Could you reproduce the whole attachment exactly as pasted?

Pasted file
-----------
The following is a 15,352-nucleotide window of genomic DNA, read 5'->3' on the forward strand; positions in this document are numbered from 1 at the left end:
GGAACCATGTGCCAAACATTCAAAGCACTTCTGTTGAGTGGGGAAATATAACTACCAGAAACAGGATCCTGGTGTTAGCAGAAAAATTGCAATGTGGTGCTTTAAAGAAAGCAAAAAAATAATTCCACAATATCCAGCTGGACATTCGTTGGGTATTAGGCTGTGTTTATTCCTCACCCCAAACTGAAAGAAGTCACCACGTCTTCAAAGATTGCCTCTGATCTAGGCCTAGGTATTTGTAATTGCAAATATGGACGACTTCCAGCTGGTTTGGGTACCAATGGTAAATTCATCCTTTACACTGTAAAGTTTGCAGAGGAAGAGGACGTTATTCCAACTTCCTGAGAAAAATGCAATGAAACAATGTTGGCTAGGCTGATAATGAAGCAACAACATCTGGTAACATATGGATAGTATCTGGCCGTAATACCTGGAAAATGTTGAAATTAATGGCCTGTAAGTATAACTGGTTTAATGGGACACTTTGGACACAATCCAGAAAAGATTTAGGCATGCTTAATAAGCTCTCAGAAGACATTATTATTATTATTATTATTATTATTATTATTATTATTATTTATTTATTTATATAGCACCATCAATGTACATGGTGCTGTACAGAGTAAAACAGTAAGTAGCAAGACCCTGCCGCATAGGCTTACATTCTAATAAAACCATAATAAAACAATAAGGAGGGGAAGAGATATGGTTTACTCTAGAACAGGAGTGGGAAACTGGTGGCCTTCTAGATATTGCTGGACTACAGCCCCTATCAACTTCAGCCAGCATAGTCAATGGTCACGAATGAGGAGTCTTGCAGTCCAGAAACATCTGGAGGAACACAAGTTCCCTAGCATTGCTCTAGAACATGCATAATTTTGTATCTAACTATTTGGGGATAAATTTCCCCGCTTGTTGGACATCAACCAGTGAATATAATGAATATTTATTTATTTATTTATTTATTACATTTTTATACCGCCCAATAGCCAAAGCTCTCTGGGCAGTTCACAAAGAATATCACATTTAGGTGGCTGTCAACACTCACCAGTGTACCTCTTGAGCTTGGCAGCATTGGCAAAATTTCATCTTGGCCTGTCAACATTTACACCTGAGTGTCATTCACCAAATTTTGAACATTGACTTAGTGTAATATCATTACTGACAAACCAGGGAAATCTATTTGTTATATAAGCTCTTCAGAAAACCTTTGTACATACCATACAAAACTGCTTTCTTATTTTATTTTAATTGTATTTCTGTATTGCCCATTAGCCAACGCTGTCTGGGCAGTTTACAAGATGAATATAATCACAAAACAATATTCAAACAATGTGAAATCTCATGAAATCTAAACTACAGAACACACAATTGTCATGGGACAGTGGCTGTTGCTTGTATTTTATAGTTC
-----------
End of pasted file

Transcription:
The following is a 15,352-nucleotide window of genomic DNA, read 5'->3' on the forward strand; positions in this document are numbered from 1 at the left end:
GGAACCATGTGCCAAACATTCAAAGCACTTCTGTTGAGTGGGGAAATATAACTACCAGAAACAGGATCCTGGTGTTAGCAGAAAAATTGCAATGTGGTGCTTTAAAGAAAGCAAAAAAATAATTCCACAATATCCAGCTGGACATTCGTTGGGTATTAGGCTGTGTTTATTCCTCACCCCAAACTGAAAGAAGTCACCACGTCTTCAAAGATTGCCTCTGATCTAGGCCTAGGTATTTGTAATTGCAAATATGGACGACTTCCAGCTGGTTTGGGTACCAATGGTAAATTCATCCTTTACACTGTAAAGTTTGCAGAGGAAGAGGACGTTATTCCAACTTCCTGAGAAAAATGCAATGAAACAATGTTGGCTAGGCTGATAATGAAGCAACAACATCTGGTAACATATGGATAGTATCTGGCCGTAATACCTGGAAAATGTTGAAATTAATGGCCTGTAAGTATAACTGGTTTAATGGGACACTTTGGACACAATCCAGAAAAGATTTAGGCATGCTTAATAAGCTCTCAGAAGACATTATTATTATTATTATTATTATTATTATTATTATTATTATTTATTTATTTATATAGCACCATCAATGTACATGGTGCTGTACAGAGTAAAACAGTAAGTAGCAAGACCCTGCCGCATAGGCTTACATTCTAATAAAACCATAATAAAACAATAAGGAGGGGAAGAGATATGGTTTACTCTAGAACAGGAGTGGGAAACTGGTGGCCTTCTAGATATTGCTGGACTACAGCCCCTATCAACTTCAGCCAGCATAGTCAATGGTCACGAATGAGGAGTCTTGCAGTCCAGAAACATCTGGAGGAACACAAGTTCCCTAGCATTGCTCTAGAACATGCATAATTTTGTATCTAACTATTTGGGGATAAATTTCCCCGCTTGTTGGACATCAACCAGTGAATATAATGAATATTTATTTATTTATTTATTTATTACATTTTTATACCGCCCAATAGCCAAAGCTCTCTGGGCAGTTCACAAAGAATATCACATTTAGGTGGCTGTCAACACTCACCAGTGTACCTCTTGAGCTTGGCAGCATTGGCAAAATTTCATCTTGGCCTGTCAACATTTACACCTGAGTGTCATTCACCAAATTTTGAACATTGACTTAGTGTAATATCATTACTGACAAACCAGGGAAATCTATTTGTTATATAAGCTCTTCAGAAAACCTTTGTACATACCATACAAAACTGCTTTCTTATTTTATTTTAATTGTATTTCTGTATTGCCCATTAGCCAACGCTGTCTGGGCAGTTTACAAGATGAATATAATCACAAAACAATATTCAAACAATGTGAAATCTCATGAAATCTAAACTACAGAACACACAATTGTCATGGGACAGTGGCTGTTGCTTGTATTTTATAGTTC